[7]

Tiwari, A. Journal of Polymer Research 2008, 15(4), 337. DOI: 10.1007/s10965-008-9176-4

All rights reserved by www.ijste.org 62

All rights reserved by www.ijste.org

62
62

Preparation of Polyaniline/Nickel Oxide Nanocomposites and Evaluation of its Electrical Properties (IJSTE/ Volume 2 / Issue 08 / 010)

[8]

Tiwari, A. Journal of Macromolecular Science, Part A: Pure and Applied Chemistry, 2007, 44(7), 735. DOI: 10.1080/10601320701353116

[9]

Kondawar, S.B.; Thakare, S.R.; Bompilwar, S.; Khati, V. Int. J. Mod. Phys. B, 2009, 23 (15), 3297. DOI: 10.1142/S0217979209052583

[10] Tiwari, A.; Prabaharan, M.; Pandey, R.; Li, S. Journal of Inorganic and Organometallic Polymers and Materials, 2010, 20(2), 380. DOI: 10.1007/s10904-

010-9354-9

[11] Kondawar, S.B.; Acharya, S.A.; Dhakate, S.R. Adv. Mat. Lett. 2011, 2(5), 362. DOI: 10.5185/amlett.2011.9107am2011 [12] Sharma, A. K.; Sharma, Y.; Malhotra, R.; Sharma, J.K. Adv. Mat. Lett. 2012, 3(2), 82. DOI: 10.5185/amlett.2012.1315 [13] Ziębowicz, B.; Drak M.; Dobrzański, L.A.; J. Achiev. Mater. Manuf. Engin. 2007, 191, 352. DOI: 10/1016/j.jmatprotec2007.03.029 [14] Srivastava, A.K.; Thota, S.; J. Nanosci. Nanotech. 2008, 8(8), 4111. DOI: 10.1166/jnn.2008.aN36 [15] Ichiyanagi, Y.; Wakabayashi, N.; Yamazaki, J.; Yamada, S.; Kimishima, Y.; Komatsu, E.; Tajima, H. Phys. B, 2003, 862, 329. DOI: 10.1016/S0921-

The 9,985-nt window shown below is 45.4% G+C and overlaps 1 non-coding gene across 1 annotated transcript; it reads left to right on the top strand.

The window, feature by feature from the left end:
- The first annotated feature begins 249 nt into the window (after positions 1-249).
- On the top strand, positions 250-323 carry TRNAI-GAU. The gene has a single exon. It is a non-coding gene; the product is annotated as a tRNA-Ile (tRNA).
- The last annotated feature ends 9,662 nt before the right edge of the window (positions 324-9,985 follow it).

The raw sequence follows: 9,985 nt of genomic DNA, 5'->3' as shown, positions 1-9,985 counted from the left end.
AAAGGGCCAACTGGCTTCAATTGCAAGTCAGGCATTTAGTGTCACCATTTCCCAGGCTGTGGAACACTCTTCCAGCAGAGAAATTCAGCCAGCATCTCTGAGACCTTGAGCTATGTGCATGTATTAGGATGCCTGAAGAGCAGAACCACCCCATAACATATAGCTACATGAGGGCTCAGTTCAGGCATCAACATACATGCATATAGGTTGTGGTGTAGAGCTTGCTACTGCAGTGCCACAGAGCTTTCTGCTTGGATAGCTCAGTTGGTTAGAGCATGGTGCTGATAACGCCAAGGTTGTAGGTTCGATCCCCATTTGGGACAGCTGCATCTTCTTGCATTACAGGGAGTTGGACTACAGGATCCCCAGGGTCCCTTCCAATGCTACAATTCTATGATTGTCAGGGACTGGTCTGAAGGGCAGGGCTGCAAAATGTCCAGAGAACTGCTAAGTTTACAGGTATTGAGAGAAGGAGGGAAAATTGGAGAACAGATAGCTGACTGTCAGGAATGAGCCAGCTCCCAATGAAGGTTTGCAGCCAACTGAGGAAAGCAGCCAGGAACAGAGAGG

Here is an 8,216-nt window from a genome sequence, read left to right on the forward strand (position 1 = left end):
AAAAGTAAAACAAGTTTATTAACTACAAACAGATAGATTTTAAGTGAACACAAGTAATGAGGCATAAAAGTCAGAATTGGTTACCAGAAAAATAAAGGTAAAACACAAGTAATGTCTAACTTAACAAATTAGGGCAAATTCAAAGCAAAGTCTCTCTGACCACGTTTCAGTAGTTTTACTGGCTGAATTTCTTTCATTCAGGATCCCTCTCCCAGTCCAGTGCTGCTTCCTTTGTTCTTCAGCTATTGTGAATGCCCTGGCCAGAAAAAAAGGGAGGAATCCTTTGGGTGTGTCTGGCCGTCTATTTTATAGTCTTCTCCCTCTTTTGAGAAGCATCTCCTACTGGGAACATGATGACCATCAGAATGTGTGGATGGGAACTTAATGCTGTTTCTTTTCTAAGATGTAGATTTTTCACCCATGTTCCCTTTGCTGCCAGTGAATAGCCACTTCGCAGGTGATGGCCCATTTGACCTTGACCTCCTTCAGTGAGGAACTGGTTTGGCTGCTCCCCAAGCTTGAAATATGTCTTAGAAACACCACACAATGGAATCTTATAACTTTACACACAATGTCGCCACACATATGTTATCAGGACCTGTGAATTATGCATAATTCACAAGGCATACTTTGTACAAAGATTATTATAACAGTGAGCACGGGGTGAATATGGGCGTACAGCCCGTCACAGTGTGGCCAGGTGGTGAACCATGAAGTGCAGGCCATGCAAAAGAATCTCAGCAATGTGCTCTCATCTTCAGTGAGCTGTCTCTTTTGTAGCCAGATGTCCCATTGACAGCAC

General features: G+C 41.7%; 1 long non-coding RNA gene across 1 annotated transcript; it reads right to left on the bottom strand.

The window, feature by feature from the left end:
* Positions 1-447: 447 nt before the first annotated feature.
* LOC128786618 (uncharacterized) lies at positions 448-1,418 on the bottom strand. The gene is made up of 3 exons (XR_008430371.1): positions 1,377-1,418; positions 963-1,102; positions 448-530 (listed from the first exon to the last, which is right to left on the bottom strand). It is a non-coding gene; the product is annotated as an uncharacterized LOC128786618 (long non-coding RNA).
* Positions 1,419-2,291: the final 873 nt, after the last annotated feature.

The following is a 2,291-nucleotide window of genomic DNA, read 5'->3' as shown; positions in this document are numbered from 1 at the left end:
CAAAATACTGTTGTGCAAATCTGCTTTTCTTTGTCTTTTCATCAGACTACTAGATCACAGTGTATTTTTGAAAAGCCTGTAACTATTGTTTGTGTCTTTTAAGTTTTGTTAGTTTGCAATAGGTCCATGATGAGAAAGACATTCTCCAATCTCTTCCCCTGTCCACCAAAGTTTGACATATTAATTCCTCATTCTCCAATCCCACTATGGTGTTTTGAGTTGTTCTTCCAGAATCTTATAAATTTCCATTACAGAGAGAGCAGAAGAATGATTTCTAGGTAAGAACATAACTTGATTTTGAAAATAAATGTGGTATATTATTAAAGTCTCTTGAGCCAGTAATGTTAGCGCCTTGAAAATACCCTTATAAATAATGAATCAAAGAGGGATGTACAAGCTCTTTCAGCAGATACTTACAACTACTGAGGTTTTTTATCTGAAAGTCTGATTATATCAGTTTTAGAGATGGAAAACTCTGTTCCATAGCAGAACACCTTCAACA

4526(02)02578-4

[16] Karthik, K.; Selvan, G. K.; Kanagaraj, M.; Arumugam, S.; Jaya, N. V.; J. Alloy. Comp. 2011, 509 (1), 181. DOI: 10.1016/j.jallcom.2010.09.033 [17] Li X.; Zhang X.; Li Z.; Qian Y.; Solid State Commun. 2006, 137(11), 581. [18] M. P. Pileni, (2001) “Magnetic fluids: fabrication, magnetic properties, and organization of nanocrystals,” Advanced Funtional Materials”, Vol.11, pp-323

336.

All rights reserved by www.ijste.org 63

All rights reserved by www.ijste.org

63
63

Оценить